U.S. services firms grew more slowly in February compared with the previous month, but still expanded at a healthy clip. The Institute for Supply Management says its services index slipped to 59.5, from 59.9 in January. The January reading was the highest since 2005. Any reading above 50 signals expansion.
, In this Friday, Feb. 23, 2018 photo sales associate Larry Wardford, of Holliston, Mass., places items on selves at a Lowe's retail home improvement and appliance store in Framingham, Mass. On Monday, March 5, the Institute for Supply Management, a trade group of purchasing managers, issues its index of non-manufacturing activity for February. (AP Photo/Steven Senne)
05 of March 2018 16:18:48
WASHINGTON (AP) — U.S. services firms grew more slowly in February compared with the previous month, but still expanded at a healthy clip.
The Institute for Supply Management said Monday that its services index slipped to 59.5, from 59.9 in January. The January reading was the highest since 2005. Any reading above 50 signals expansion.
A sharp drop in a gauge of employment, suggesting that companies are hiring workers at a much slower pace, pushed the index lower. The employment index fell to 55 from 61.6.
Despite the small decline, the overall index points to an economy growing at a healthy pace. Consumers are increasingly confident and ramped up their spending in the final three months of last year, though they pulled back a bit in January. Solid job gains have pushed the unemployment rate to 4.1 percent, a 17-year low.
"The index has been overstating the trend in growth recently, but ... the data continue to suggest strengthening," Jim O'Sullivan, chief economist at High Frequency Economics, said.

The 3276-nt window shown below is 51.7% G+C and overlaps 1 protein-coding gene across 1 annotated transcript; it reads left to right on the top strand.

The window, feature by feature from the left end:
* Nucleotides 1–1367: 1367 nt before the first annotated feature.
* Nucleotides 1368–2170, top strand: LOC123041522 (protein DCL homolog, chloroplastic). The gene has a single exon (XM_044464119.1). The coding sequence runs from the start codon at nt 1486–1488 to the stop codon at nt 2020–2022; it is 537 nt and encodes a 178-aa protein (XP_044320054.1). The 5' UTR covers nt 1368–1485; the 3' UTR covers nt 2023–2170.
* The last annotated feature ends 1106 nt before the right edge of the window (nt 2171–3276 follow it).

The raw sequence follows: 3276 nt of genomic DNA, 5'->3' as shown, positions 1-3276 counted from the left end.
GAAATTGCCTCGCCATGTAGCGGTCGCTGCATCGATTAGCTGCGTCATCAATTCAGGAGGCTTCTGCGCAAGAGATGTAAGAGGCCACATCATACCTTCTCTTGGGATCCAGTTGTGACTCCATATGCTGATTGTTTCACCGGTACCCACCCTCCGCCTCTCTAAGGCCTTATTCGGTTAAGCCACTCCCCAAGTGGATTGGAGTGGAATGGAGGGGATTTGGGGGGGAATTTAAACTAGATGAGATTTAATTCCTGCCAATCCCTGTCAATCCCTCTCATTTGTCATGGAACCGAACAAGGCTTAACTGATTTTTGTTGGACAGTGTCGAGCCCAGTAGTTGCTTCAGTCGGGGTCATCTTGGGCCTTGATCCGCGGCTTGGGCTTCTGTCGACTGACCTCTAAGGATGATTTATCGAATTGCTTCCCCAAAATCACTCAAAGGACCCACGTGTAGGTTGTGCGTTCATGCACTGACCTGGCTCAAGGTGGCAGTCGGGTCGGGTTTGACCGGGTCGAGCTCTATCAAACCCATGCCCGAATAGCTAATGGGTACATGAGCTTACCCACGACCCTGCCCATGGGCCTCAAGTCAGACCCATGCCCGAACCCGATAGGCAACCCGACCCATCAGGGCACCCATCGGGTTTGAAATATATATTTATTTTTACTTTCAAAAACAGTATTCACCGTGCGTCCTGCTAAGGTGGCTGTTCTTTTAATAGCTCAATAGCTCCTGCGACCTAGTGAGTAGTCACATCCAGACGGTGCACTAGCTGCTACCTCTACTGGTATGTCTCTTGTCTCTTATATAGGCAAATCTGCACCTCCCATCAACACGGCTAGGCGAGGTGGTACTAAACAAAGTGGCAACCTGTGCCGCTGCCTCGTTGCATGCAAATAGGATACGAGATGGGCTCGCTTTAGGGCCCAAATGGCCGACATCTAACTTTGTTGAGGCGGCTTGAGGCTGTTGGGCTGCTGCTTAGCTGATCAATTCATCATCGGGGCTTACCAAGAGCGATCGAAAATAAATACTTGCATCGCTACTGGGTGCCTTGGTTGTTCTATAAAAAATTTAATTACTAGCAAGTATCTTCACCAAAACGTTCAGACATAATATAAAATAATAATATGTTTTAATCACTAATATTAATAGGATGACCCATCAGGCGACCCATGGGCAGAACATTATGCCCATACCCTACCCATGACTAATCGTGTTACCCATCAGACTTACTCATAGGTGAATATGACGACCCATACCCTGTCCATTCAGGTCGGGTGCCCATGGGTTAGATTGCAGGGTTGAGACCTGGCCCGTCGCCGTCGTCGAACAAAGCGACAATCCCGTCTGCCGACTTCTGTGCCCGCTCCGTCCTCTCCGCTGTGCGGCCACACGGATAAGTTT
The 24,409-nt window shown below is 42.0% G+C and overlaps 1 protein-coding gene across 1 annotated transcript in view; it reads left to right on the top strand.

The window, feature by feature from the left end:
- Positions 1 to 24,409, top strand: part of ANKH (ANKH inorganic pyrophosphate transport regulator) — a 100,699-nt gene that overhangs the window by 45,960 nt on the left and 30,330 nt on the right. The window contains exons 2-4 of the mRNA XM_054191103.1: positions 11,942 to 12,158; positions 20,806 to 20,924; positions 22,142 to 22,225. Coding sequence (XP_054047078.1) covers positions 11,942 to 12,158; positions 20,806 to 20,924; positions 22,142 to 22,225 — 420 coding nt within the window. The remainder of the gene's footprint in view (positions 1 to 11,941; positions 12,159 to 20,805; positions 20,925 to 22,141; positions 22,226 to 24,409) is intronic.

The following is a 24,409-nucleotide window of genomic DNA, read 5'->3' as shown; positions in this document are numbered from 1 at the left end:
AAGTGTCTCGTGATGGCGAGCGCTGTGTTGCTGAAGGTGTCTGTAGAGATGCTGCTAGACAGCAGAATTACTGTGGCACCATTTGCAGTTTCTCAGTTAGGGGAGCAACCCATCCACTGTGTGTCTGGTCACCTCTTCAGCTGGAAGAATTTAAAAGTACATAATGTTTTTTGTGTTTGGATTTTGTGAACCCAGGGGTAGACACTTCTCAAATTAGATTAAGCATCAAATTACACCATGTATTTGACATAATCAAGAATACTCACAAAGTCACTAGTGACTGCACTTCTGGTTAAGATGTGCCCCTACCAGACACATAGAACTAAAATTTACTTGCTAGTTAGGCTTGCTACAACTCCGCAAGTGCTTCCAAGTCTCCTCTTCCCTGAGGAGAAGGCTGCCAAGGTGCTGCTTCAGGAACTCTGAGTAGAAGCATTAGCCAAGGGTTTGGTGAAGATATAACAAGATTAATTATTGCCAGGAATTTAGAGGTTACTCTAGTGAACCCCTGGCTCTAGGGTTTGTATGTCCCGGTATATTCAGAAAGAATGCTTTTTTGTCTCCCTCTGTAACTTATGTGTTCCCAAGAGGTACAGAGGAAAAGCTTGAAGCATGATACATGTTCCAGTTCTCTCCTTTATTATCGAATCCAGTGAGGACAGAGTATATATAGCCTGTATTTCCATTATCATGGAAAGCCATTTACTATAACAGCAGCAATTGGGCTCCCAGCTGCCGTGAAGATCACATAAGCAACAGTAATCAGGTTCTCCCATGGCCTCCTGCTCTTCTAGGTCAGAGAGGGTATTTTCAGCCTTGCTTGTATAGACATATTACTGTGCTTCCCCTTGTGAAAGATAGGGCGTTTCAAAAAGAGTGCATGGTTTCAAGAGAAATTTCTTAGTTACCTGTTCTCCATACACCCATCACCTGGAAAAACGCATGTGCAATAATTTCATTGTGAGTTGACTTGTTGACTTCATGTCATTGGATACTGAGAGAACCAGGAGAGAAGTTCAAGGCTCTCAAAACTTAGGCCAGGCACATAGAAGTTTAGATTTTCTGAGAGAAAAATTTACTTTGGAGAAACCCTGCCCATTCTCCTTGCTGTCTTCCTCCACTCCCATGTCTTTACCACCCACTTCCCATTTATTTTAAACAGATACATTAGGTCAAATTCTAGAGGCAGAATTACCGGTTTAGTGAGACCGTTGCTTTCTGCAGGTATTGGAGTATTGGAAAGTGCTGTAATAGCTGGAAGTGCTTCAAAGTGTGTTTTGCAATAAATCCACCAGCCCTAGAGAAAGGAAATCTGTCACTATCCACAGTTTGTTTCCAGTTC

The services index measures sales, hiring and other activity among companies in a range of industries, including finance, construction, retail, health care and hotels.
A measure of sales rose to 62.8, the highest in a year. A measure of new orders increased, a sign that growth would likely continue.
Companies said that steel and aluminum prices were already rising last month, before the Trump administration said it would oppose tariffs on imports of both goods. Costs for lumber, transportation, gasoline, and chemicals also rose.
Anthony Nieves, chair of the ISM's services index committee, said trucking companies are facing shortages of both workers and rigs, which has created transportation bottlenecks. That has slowed down shipments of raw materials and raised transportation costs.
"I think we're going to see some inflation, just not very sharp," Nieves said.
The ISM surveys about 325 companies each month. Last week its separate survey of manufacturing firms also found a healthy level of expansion.